Trompé Setsuled (setsuled) wrote,
Trompé Setsuled
setsuled

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Thanks for Charlie Chaplin cavorting with young, gorgeous women

Now, how long ago was it that I said it would be ridiculous to sleep before 6am? And here, to-day, I woke up at 5:30am. I went to bed at frelling 10:30pm. There's just no pinning my sleeping schedule.

First thing on waking I watched Charlie Chaplin's Sunnyside. I think it's one of my favourite Chaplin short films so far. Charlie's really graceful at getting milk for his tea by putting the cup directly under the cow.

So to-day's Thanksgiving. Yesterday I was thinking about the last stanza from William S. Burroughs "Thanksgiving Prayer". I think I always think of that piece on Thanksgiving, but I think a lot of people lately are feeling "the last and greatest betrayal of the last and greatest of human dreams."

I'm supposed to go and see Finding Neverland to-day with family. I actually already saw it with bloodlette on Sunday, and fairly enjoyed it. I'm not sure I wasn't biased because the main point of the movie was an issue I hold kind of dear--that is, the relevance of fantasy in our horribly real world. The commonest arguments are "yes, fantasy's escapism but, really, we all need to escape now and then in order to function" and "Through examples illustrated by metaphor we can actually gain a useful perspective on our lives."

Those are both fine ideas, and I think both are good, to a certain degree. There's another point I like to make in face of the current popularity of non-fiction. And that is that, in a work of fiction, the greatest strength is that it has nothing to do with us except what we bring to it. There seems to be an urge in the populace to find books that tell people directly who they are and what they ought to be doing. The good fiction writer has no such intentions. Fiction is an example, the point of which is to be interesting. My feeling is that the escapism involved in fantasy is not an escape from real life but an escape from our delusions of real life. What appeals to most people, I think, about the self-help books is that they present basically logic arguments that can be adapted to fit whatever delusion is raging out of control in a person's psyche. The favourites of such delusions--particularly of the sort of people who might feel they need a self-help book--is self hatred.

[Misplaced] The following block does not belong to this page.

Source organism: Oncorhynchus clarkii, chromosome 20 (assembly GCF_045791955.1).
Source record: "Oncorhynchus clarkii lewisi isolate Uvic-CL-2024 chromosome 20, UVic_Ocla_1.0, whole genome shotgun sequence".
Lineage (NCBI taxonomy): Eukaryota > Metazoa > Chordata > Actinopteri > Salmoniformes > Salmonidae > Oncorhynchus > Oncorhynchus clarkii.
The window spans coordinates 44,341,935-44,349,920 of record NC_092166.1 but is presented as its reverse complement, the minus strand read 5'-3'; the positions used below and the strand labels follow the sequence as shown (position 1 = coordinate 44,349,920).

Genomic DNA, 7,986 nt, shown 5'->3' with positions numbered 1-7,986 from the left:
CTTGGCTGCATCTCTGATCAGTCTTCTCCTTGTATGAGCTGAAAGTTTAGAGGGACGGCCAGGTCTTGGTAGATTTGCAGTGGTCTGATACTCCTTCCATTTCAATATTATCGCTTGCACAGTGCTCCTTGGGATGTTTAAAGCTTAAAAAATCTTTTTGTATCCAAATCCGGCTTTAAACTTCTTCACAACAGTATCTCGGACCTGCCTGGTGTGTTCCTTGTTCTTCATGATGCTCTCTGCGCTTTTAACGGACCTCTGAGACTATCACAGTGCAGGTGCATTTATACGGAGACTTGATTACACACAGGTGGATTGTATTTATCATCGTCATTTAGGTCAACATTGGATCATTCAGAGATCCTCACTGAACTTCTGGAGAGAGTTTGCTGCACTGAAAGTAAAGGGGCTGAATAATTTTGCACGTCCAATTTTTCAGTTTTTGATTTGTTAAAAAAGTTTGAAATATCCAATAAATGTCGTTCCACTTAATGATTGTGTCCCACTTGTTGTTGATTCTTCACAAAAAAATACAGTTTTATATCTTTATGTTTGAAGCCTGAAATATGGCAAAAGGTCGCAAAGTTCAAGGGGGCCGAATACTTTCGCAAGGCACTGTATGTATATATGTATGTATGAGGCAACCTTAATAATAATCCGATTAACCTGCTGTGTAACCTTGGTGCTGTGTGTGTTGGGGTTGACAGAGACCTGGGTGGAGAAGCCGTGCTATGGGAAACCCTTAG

It all has to do with the utmost importance of the utterly unimportant. As Oscar Wilde put it, "It is a very sad thing that nowadays there is so little useless information."

I really shouldn't have tried addressing this issue when I'm still groggy . . .
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